Mucormycosis is a rare opportunistic infection caused by ubiquitous fungi typically found in soil, spoiled foods, bread, and dust. The acute infection most commonly is rhinocerebral and is associated with metabolic acidosis. Mucormycosis spreads quickly and can progress from the paranasal area to the brain in a few days. In the case presented, a young diabetic woman had diabetic ketoacidosis and classic signs and symptoms of mucormycosis. Even after aggressive and appropriate treatment with surgical debridement and IV administration of amphotericin B, the fungus invaded the central nervous system. This article discusses current methods of treating mucormycosis and important critical care nursing considerations for patients who have the infection.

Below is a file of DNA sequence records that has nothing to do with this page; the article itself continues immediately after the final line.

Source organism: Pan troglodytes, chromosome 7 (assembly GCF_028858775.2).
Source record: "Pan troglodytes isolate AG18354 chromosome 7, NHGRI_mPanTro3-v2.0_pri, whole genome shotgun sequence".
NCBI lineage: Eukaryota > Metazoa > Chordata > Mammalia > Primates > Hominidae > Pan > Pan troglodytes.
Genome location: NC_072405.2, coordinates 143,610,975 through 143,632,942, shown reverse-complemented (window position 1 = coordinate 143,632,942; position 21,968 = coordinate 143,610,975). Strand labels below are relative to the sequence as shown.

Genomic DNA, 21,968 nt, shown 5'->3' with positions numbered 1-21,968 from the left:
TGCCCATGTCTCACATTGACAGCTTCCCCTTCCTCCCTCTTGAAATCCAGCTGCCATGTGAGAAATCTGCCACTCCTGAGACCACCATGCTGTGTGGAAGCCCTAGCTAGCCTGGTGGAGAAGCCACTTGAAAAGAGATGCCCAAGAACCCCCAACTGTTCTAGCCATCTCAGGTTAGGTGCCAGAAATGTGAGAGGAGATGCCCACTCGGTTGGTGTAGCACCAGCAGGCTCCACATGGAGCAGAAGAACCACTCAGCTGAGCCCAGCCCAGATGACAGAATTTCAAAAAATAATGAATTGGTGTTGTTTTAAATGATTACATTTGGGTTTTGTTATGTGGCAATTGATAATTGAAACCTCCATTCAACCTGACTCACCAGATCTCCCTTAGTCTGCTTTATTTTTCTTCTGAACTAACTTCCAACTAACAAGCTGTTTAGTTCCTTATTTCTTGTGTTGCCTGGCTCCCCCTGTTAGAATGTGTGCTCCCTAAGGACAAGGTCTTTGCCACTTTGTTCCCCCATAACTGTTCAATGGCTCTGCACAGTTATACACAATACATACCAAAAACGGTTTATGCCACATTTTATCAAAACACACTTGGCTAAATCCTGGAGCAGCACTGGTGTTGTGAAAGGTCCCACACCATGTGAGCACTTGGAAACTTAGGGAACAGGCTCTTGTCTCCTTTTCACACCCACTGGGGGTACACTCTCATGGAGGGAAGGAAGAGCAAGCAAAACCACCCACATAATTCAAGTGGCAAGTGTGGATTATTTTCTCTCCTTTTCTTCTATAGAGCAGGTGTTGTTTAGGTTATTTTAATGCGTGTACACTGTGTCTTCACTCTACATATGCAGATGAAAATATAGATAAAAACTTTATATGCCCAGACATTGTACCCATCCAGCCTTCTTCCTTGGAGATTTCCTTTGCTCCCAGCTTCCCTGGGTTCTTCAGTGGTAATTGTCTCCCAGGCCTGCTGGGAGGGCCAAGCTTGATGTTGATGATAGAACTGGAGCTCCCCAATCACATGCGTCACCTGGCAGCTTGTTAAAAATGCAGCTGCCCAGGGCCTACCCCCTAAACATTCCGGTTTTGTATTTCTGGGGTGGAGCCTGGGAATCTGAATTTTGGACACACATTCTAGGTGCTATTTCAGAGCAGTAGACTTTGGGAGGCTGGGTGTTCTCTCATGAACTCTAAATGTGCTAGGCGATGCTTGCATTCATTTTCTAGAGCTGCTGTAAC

Skip Nav Destination
Articles| September 01 1997
- Views Icon Views
- Share Icon Share
MA Hopkins, DM Treloar; Mucormycosis in diabetes. Am J Crit Care 1 September 1997; 6 (5): 363–367. doi: https://doi.org/10.4037/ajcc1922.214.171.1243
Download citation file:
Don't already have an account? Register